What Happens Now in Broadcom’s Proxy Battle for Qualcomm?

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Merger Monday has not turned up any mergers of note, but that doesn’t mean that all’s quiet on the M&A front. Broadcom Ltd. (NASDAQ: AVGO) this morning filed a preliminary Form 14A proxy statement with the U.S. Securities and Exchange Commission. Broadcom, which is to acquire Qualcomm Corp. (NASDAQ: QCOM), will present a full slate of 11 candidates to replace all of Qualcomm’s board of directors at the scheduled March 6 Qualcomm annual meeting.

Qualcomm has already rejected as insufficient Broadcom’s $70 per share unsolicited takeover offer ($60 in cash and $10 in Broadcom stock). In Monday’s filing Broadcom’s offer remains the same.

The filing details meetings between Broadcom and Qualcomm executives, including a first meeting on August 4, 2016, that included Hock Tan, CEO of Broadcom, and Steve Mollenkopf, CEO of Qualcomm. In late October of last year, Qualcomm revealed its offer for Netherlands-based NXP Semiconductor N.V. (NASDAQ: NXPI) at a price of $110 per NXP share in cash in a deal valued at around $47 billion.

Broadcom’s Tan called Mollenkopf in “early 2017,” to let him know that Broadcom continued to be interested in a business combination with Qualcomm that Mollenkopf initially indicated he was not interest in but said he would “reflect on” the idea and get back to Tan. That never happened. Broadcom’s proposal to acquire Qualcomm was sent on November 7 of this year.

Broadcom has said that the outcome of Qualcomm’s bid for NXP will have no bearing on its offer to acquire Qualcomm. That’s undoubtedly good news for activist investor Paul Singer’s Elliott Management, which has also this morning sent a letter from its U.K. subsidiary, Elliott Advisors (UK), to NXP shareholders calling Qualcomm’s bid insufficient, encouraging NXP shareholders to withhold judgment on the Qualcomm bid and putting a value on NXP shares of $135.

If Qualcomm should acquire NXP, there’s virtually no chance Broadcom’s offer of $70 a share will satisfy Qualcomm shareholders, especially if the company has to boost its offer for NXP.

And if Qualcomm fails to get the 67% of shares it needs under Dutch law to buy NXP, wouldn’t Broadcom be overpaying? After all, the Broadcom offer certainly included something to account for a successful acquisition of NXP.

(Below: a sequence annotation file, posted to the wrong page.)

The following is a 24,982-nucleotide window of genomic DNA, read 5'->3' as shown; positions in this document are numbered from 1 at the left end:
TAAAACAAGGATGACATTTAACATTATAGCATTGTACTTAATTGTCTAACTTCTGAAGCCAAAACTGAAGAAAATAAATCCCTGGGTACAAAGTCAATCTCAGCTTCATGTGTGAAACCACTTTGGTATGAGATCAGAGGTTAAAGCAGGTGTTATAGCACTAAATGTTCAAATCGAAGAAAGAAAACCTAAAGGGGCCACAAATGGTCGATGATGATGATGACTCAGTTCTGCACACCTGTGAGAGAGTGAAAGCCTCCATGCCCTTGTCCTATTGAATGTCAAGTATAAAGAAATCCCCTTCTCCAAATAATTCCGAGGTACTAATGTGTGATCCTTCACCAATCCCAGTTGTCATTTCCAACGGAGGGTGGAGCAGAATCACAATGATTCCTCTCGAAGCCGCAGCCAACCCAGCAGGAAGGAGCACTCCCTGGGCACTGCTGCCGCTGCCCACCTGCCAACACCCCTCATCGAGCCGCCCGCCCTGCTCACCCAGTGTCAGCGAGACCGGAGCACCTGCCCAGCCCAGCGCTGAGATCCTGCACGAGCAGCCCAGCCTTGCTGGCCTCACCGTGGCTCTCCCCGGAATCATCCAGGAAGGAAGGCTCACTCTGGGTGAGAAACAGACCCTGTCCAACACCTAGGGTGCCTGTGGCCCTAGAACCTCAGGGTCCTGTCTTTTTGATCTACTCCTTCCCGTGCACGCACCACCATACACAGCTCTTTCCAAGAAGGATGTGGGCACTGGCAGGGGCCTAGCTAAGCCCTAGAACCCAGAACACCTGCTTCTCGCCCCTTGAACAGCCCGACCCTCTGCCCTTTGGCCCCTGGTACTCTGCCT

In a comment to CNBC Monday morning, Bernstein analyst Stacy Rasgon noted that a Friday CNBC report that Microsoft Corp. (NASDAQ: MSFT) and Alphabet Inc.’s (NASDAQ: GOOGL) Google may have some concerns about the Broadcom-Qualcomm deal as it relates to Apple Inc. (NASDAQ: AAPL). Perhaps, or perhaps not. Rasgon said:

[T]he [CNBC] article suggested that “Qualcomm has told Microsoft, Google, and other companies not to make any public statements opposing a deal,” as “Qualcomm wants to find out if Broadcom will significantly increase its $70-per-share offer before taking a firmer stance against a possible deal.” But if this is true, would it not suggest the company is in fact in play despite current evidence of non-engagement? And if so, we aren’t sure what is going on here; perhaps we are simply naïve, but in our opinion the best and easiest way for Qualcomm to see if Broadcom might be willing to raise their price would be simply to talk to them…

Rasgon also said the Qualcomm cellular business is Broadcom’s primary objective but that Broadcom remains willing to buy the company with or without NXP. Broadcom also thinks it can handle antitrust and integration issues and can reduce the combined company’s debt without changing the dividend.

There are a lot of moving parts here, and with three months to go before the Qualcomm annual meeting there are plenty of moves that any one of the players could make that changes the plot. Pass the popcorn.